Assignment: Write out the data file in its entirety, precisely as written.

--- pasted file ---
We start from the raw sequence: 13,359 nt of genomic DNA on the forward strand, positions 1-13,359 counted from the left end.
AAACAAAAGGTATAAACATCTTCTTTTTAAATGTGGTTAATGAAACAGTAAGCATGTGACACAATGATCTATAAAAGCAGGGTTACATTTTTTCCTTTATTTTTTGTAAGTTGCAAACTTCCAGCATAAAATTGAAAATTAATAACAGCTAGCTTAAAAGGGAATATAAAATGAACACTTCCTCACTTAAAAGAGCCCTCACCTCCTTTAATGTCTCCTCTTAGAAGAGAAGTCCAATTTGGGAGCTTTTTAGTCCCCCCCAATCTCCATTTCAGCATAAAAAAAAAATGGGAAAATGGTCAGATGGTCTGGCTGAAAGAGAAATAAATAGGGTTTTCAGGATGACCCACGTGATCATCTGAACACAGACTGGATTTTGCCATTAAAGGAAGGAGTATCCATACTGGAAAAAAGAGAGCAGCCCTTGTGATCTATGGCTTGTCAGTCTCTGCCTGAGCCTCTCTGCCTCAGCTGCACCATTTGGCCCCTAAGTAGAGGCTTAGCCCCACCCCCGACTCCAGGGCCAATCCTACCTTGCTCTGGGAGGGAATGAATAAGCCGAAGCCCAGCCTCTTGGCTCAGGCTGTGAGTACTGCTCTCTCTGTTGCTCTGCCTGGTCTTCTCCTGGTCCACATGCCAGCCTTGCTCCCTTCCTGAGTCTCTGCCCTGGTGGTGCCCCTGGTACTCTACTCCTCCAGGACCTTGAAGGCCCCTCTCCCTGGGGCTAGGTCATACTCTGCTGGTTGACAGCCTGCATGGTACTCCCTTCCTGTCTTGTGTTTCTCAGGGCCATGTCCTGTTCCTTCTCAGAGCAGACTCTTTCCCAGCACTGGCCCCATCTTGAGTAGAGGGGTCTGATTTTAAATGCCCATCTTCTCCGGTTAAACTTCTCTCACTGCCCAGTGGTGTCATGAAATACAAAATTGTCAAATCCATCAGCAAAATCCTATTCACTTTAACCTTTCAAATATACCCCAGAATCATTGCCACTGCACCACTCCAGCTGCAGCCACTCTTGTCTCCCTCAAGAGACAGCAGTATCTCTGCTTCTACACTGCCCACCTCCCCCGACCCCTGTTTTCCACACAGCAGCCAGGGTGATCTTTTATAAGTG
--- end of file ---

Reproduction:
We start from the raw sequence: 13,359 nt of genomic DNA on the forward strand, positions 1-13,359 counted from the left end.
AAACAAAAGGTATAAACATCTTCTTTTTAAATGTGGTTAATGAAACAGTAAGCATGTGACACAATGATCTATAAAAGCAGGGTTACATTTTTTCCTTTATTTTTTGTAAGTTGCAAACTTCCAGCATAAAATTGAAAATTAATAACAGCTAGCTTAAAAGGGAATATAAAATGAACACTTCCTCACTTAAAAGAGCCCTCACCTCCTTTAATGTCTCCTCTTAGAAGAGAAGTCCAATTTGGGAGCTTTTTAGTCCCCCCCAATCTCCATTTCAGCATAAAAAAAAAATGGGAAAATGGTCAGATGGTCTGGCTGAAAGAGAAATAAATAGGGTTTTCAGGATGACCCACGTGATCATCTGAACACAGACTGGATTTTGCCATTAAAGGAAGGAGTATCCATACTGGAAAAAAGAGAGCAGCCCTTGTGATCTATGGCTTGTCAGTCTCTGCCTGAGCCTCTCTGCCTCAGCTGCACCATTTGGCCCCTAAGTAGAGGCTTAGCCCCACCCCCGACTCCAGGGCCAATCCTACCTTGCTCTGGGAGGGAATGAATAAGCCGAAGCCCAGCCTCTTGGCTCAGGCTGTGAGTACTGCTCTCTCTGTTGCTCTGCCTGGTCTTCTCCTGGTCCACATGCCAGCCTTGCTCCCTTCCTGAGTCTCTGCCCTGGTGGTGCCCCTGGTACTCTACTCCTCCAGGACCTTGAAGGCCCCTCTCCCTGGGGCTAGGTCATACTCTGCTGGTTGACAGCCTGCATGGTACTCCCTTCCTGTCTTGTGTTTCTCAGGGCCATGTCCTGTTCCTTCTCAGAGCAGACTCTTTCCCAGCACTGGCCCCATCTTGAGTAGAGGGGTCTGATTTTAAATGCCCATCTTCTCCGGTTAAACTTCTCTCACTGCCCAGTGGTGTCATGAAATACAAAATTGTCAAATCCATCAGCAAAATCCTATTCACTTTAACCTTTCAAATATACCCCAGAATCATTGCCACTGCACCACTCCAGCTGCAGCCACTCTTGTCTCCCTCAAGAGACAGCAGTATCTCTGCTTCTACACTGCCCACCTCCCCCGACCCCTGTTTTCCACACAGCAGCCAGGGTGATCTTTTATAAGTG